January 1, 2013
Federica Lollini and Luca Bertolini
Concrete paving blocks are used for several applications, such as the paving of squares, parking garages, and cycling lines. They are usually made of a dual concrete mixture and the surface layer is colored through the addition of pigments. In time, the surface layer of the blocks may fade as a consequence of weathering due to the climate and other factors; this will result in the loss of aesthetic requirements. In this paper, several factors that could affect the color and microstructure of concrete paving blocks are examined in specimens with different coloration. Color and microstructural variations were compared with new blocks. Color analysis carried out by means of spectrophotometry and macro- and microstructural analysis showed that the major factors that lead to color variation are wear and environmental exposure.
March 1, 2010
Maria C. G. Juenger, Sonia M. Solt, and John Hema
In hot weather, it is a common practice to cool concrete - particularly for mass concrete applications - to prevent thermal cracking and durability problems. An increasingly popular method of cooling is through direct injection of liquid nitrogen (LN2) into the drums of concrete trucks. During an investigation of the effects of LN2 on concrete properties, it was observed that the practice has unexpected impacts on concrete slump and setting time. While it is known that increasing temperature decreases slump for concrete with given mixture proportions, it is surprising that concrete cooled with LN2 has low slump similar to that of a hot mixture, a phenomenon that is not affected by the time at which the concrete is cooled. The initial setting time, however, is actually longer than predicted when there is a significant delay in LN2 cooling.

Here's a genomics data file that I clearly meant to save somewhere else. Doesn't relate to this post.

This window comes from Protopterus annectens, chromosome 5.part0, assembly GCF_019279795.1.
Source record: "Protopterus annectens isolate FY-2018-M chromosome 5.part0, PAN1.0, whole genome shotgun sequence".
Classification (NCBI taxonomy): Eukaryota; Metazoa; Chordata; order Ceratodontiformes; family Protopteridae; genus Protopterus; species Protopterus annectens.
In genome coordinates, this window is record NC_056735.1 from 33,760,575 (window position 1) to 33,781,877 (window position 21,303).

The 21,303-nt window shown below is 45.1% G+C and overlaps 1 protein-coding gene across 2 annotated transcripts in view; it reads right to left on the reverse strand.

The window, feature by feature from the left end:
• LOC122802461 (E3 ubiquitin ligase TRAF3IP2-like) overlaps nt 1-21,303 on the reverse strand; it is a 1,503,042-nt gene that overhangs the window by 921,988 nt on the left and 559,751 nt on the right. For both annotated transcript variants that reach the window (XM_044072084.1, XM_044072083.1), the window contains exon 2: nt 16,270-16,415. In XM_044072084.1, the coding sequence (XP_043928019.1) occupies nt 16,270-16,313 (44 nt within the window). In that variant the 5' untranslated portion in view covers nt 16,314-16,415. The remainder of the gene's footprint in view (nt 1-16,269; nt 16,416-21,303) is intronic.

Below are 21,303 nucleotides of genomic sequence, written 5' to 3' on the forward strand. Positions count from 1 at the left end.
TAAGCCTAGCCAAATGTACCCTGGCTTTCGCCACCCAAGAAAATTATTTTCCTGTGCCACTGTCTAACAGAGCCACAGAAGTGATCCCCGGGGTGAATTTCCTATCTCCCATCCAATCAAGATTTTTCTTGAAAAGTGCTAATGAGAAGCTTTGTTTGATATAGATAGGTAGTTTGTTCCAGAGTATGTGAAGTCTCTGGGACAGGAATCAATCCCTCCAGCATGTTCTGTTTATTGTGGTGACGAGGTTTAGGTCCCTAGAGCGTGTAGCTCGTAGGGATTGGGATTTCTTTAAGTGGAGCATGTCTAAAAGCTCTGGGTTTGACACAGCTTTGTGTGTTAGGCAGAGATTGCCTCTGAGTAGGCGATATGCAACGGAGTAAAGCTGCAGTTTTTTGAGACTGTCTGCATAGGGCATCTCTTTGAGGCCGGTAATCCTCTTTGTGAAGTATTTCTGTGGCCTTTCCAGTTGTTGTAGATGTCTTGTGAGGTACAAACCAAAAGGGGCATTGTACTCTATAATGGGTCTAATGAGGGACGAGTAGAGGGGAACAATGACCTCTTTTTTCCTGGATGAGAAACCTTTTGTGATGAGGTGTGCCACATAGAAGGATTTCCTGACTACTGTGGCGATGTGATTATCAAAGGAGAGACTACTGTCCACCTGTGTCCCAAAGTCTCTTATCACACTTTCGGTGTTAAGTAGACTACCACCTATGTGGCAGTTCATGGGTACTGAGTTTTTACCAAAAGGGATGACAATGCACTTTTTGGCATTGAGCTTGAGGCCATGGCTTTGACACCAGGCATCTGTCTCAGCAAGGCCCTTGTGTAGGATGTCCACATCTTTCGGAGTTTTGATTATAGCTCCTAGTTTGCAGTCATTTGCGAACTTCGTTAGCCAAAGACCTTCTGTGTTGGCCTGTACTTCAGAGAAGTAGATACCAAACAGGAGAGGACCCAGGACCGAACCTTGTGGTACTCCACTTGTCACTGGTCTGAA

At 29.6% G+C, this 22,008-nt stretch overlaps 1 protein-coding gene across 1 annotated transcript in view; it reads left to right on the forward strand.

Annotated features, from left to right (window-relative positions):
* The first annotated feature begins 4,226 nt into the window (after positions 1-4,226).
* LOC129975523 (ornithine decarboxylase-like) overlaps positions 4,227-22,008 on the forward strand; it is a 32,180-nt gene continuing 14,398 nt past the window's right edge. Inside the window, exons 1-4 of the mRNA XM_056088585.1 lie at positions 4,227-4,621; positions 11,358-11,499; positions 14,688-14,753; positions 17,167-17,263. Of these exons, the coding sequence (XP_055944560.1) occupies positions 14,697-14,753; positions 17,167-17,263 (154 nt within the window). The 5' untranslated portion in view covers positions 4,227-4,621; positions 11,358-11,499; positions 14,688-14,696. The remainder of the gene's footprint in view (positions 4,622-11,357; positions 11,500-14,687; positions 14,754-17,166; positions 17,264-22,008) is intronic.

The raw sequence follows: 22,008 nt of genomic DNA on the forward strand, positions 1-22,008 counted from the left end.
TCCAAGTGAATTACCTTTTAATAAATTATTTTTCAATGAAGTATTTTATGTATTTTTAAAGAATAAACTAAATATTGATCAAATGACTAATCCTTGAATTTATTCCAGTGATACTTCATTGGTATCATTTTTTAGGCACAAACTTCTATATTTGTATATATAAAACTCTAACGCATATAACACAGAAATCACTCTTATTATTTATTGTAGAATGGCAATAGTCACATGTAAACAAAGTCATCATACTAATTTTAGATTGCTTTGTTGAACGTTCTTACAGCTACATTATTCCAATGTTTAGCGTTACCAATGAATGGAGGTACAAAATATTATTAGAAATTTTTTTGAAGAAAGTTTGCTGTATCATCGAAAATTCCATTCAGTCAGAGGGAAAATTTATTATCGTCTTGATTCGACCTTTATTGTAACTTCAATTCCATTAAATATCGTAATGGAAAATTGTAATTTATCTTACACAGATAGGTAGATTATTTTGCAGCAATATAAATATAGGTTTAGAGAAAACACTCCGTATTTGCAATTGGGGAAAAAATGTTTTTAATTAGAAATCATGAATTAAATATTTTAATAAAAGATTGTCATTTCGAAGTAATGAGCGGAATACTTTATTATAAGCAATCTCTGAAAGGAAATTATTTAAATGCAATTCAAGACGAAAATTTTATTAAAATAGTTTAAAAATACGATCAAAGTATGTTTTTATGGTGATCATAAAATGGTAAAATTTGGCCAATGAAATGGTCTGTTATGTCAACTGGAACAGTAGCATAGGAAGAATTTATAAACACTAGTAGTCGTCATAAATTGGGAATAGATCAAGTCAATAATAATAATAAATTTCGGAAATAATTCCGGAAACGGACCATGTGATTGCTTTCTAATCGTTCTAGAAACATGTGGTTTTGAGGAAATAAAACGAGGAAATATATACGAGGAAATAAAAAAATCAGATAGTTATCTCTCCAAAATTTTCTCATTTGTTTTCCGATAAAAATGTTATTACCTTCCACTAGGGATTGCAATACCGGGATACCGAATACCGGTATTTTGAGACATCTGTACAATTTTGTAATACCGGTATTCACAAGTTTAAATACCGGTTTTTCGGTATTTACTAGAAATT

May 1, 2009
Moncef Nehdi and Samer Al-Martini
The rheological properties of fresh concrete incorporating various chemical admixtures were investigated as a function of the mixing time, temperature, and admixture dosage. Three chemical admixtures were used, namely, polycarboxylate-, melamine sulfonate-, and naphthalene sulfonate-based high-range water-reducing admixtures. Concrete mixtures were continuously agitated up to 110 minutes after mixing using a low shear rate concrete mixer under controlled temperature ranging from 22 to 45 °C (72 to 113 °F). The rheological testing was performed using a BML rheometer. The test results indicate that the Bingham constants of concrete are significantly affected by changes in temperature, mixing time, and admixture dosage. The yield stress was found to have an inverse logarithmic curvilinear correlation with the slump, whereas no correlation was found between plastic viscosity and slump. The relationship between the yield stress and plastic viscosity was investigated in an attempt to develop a rational means for the objective assessment of the rheology of concrete mixtures in hot weather. The findings of this study are of practical significance and provide realistic recommendations on the use of chemical admixtures in hot weather conditions. Such admixtures have been generally developed in areas with mild climates and, therefore, current technical information on their use is often unreliable when transposed to extreme hot weather conditions.